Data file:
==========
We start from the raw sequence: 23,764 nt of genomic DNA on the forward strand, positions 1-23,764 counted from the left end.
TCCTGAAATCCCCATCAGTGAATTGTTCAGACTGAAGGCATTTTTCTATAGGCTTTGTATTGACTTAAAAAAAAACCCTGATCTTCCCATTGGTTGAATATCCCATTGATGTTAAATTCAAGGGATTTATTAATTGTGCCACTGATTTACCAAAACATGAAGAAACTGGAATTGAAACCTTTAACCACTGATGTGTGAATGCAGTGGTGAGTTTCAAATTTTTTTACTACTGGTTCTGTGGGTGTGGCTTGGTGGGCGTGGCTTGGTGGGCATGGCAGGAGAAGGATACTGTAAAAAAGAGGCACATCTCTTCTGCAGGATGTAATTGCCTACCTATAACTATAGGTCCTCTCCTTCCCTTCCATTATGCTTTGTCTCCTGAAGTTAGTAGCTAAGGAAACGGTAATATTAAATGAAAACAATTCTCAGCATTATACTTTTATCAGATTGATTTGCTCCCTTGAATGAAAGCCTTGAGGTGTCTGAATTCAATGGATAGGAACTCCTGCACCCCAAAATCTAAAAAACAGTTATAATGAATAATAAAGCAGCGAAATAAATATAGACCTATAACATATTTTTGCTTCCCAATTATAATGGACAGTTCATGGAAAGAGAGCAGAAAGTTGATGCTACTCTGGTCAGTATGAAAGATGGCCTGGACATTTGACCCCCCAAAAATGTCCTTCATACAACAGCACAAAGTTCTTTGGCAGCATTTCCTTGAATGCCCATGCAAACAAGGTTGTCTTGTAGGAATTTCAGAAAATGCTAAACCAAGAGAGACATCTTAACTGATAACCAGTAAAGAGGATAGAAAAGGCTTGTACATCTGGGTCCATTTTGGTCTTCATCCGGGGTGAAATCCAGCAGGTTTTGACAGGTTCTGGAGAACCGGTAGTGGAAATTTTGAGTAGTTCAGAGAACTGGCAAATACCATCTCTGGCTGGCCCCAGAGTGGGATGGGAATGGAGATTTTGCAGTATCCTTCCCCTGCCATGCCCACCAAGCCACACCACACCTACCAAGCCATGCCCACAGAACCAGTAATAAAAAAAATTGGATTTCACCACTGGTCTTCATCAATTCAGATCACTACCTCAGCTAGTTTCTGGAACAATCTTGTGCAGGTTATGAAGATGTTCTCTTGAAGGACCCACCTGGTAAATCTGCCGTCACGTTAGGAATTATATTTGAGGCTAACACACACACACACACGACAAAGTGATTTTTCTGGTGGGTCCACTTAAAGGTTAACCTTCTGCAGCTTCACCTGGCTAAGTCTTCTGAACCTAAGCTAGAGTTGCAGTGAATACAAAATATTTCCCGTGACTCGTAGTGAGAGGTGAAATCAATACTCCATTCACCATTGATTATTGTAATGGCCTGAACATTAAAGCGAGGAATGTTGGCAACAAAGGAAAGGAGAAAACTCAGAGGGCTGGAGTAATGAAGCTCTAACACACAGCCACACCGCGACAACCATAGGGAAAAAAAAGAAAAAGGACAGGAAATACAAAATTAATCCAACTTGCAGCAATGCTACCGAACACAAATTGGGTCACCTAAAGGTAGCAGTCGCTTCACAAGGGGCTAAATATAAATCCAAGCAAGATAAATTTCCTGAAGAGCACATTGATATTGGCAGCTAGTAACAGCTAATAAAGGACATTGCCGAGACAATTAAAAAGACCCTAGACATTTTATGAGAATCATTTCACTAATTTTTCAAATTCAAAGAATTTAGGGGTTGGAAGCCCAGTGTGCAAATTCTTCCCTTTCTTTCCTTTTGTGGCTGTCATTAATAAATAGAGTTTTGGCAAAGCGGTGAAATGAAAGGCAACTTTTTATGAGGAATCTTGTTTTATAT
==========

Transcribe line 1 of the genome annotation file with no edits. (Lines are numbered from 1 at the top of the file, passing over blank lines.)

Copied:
We start from the raw sequence: 23,764 nt of genomic DNA on the forward strand, positions 1-23,764 counted from the left end.